Street art is progressively getting older, yet it still somehow consistently maintains its freshness. As we see the scene age, it’s easier to recognize its place in the history of art, along with its parallels to previous movements. Brian Donnelly, better known as the artist KAWS with his first show in three years, “Man’s Best Friend,” currently exhibiting at Honor Fraser in Culver City, CA, is a definitive example of this. There’s a new intersection that has emerged, where the previously diametrically opposed worlds of street and corporate/gallery art are now peacefully enmeshing with one another. This is his third showing at this world-renowned LA gallery – “Even though I haven’t done a show in three years, I’m working with and talking to [Honor Fraser] weekly. It just took awhile to come back around and do another show,” he tells The Hundreds. In “Man’s Best Friend,” KAWS reinterprets the beloved American beagle Snoopy, along with other familiar shapes from the cast of the syndicated cartoon Peanuts, reworking them with the vividness, brightness, displacement, and playful abstraction he’s known for.
KAWS is truly one of the few cultural outsiders of street art from the early ’90s to have been readily accepted into the commercial art world, with collaborations with NIKE, Bape, Kanye West, Comme Des Garçons, and even the Macy’s Day Parade. I was lucky enough to get to sit down with KAWS and pick his mind on his early phone booth graf days, old animation jobs at Jumbo Pictures, as well as our preoccupation with classifications of what is art. In a time where artists designate themselves as just street, graphic, gallery, and even Internet artists, KAWS says, “I hate all those labels [laughs]. It always seems like bullshit – you just make stuff. I just feel like when things grow and become popular, a lot of people jump in and want to be a part of that movement at the time. But when I look at a graffiti artist or someone making toys or somebody making oil paintings, I’m just trying to look at the piece they’re making. I’m just trying to figure out, ‘Is this good or bad?’ So whenever I think about the stuff I make I just want to either to do something good or bad.”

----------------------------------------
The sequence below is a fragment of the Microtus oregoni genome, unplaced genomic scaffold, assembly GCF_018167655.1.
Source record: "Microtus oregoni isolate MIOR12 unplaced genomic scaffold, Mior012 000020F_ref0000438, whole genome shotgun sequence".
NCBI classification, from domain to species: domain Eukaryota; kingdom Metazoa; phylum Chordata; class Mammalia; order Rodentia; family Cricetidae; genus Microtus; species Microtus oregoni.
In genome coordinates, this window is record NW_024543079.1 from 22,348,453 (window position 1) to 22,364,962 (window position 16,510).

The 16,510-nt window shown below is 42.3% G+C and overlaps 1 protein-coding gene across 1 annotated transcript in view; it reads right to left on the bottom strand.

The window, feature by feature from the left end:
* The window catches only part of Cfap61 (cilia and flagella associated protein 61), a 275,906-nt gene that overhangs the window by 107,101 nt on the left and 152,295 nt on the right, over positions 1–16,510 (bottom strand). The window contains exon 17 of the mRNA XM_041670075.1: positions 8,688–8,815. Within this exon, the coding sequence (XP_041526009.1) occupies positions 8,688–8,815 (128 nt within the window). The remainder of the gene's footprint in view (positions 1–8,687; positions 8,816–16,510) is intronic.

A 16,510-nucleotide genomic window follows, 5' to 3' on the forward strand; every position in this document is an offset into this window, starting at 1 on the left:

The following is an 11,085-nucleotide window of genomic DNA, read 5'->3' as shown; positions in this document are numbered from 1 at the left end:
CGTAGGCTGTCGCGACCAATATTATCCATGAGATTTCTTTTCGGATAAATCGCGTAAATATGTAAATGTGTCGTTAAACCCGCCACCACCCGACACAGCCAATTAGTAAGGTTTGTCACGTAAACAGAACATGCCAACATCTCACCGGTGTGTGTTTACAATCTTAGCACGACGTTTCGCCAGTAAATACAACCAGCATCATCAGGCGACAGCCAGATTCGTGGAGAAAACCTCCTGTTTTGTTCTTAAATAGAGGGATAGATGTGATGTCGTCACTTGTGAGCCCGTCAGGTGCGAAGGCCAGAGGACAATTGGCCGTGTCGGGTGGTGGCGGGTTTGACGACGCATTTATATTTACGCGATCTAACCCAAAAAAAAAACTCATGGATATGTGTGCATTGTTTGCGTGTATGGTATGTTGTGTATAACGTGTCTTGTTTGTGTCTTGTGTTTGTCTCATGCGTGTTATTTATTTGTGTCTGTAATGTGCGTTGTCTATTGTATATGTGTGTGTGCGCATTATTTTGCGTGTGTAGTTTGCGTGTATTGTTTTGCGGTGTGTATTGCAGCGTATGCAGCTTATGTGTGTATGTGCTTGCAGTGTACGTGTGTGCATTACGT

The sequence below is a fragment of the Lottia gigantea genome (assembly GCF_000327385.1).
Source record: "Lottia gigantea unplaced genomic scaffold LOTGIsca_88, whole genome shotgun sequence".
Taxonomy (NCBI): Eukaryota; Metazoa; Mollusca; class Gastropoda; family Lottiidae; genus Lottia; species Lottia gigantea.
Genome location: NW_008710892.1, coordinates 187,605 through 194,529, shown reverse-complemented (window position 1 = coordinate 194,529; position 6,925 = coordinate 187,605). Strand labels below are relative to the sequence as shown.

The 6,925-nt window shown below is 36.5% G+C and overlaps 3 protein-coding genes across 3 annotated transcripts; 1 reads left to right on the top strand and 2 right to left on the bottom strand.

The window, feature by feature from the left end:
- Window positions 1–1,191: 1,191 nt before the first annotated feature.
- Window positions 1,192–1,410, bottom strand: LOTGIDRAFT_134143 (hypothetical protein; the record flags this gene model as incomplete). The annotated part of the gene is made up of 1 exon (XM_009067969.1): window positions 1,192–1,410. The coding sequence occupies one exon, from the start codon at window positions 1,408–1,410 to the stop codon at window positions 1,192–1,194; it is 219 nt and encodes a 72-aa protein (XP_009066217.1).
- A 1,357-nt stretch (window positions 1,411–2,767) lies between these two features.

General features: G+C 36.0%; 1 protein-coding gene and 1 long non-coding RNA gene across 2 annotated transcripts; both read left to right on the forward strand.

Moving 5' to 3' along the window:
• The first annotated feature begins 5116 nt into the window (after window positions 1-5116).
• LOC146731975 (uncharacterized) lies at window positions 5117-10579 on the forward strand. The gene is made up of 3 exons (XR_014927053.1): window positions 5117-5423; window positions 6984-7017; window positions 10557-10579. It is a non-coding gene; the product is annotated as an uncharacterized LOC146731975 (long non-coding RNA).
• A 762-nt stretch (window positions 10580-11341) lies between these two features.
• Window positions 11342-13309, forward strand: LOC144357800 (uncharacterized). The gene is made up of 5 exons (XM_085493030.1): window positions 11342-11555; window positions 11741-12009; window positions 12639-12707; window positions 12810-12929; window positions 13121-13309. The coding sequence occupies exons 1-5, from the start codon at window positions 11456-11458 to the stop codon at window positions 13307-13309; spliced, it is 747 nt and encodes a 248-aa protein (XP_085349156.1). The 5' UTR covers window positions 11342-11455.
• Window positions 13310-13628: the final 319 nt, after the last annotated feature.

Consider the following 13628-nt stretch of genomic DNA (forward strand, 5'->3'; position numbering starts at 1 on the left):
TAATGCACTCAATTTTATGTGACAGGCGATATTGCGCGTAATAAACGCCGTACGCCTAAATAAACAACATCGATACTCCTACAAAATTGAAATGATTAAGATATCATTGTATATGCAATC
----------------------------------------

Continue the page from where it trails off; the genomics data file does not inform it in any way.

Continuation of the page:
“You know, I think it’s more of the visceral feelings of cartoons, the flat colors, that I relate to. When I’m doing a painting there’s no narrative or anything like that. It’s just sort of, ‘This composition feels good. These colors feel good.’ If it happens to exist within a frame, then people associate it with cartoons. It’s not an alignment with a certain narrative or story.” –KAWS
A true child of the Pop Art and Abstract Expressionist movements rooted in the New York art tradition, KAWS’s “Man’s Best Friend” is an exceptional body of work which shows the artist taking from the creative ethos of his stylistic progenitors and modifying a standard in the American cartoon world, giving his audience a glimpse of its transformation in development. These days, it sounds like he’s taking his time with his art, and taking a step back to look at the bigger picture:
“Honestly, when I’m doing a show, you’re just catching me at a certain time so this is just where I’m at with painting and sculpture. It’s just a new body of work. It’s like I’m holed up in the studio for a while and come out with new work that I want to put in front of people and see how I feel about it.
When I’m making the works, they’re made individually, and this is the first time I get to have the black and whites and the color stuff in the same room and see it and then I can take it back and think about, ‘What was successful? What wasn’t?’ Then I can make new work.“
“What’s abstraction to somebody that knows something? If you look at something but then you know what it is, is it still abstraction? You just start looking at the gestures and how they work and thinking about the history of painting and how it can relate to that.” -KAWS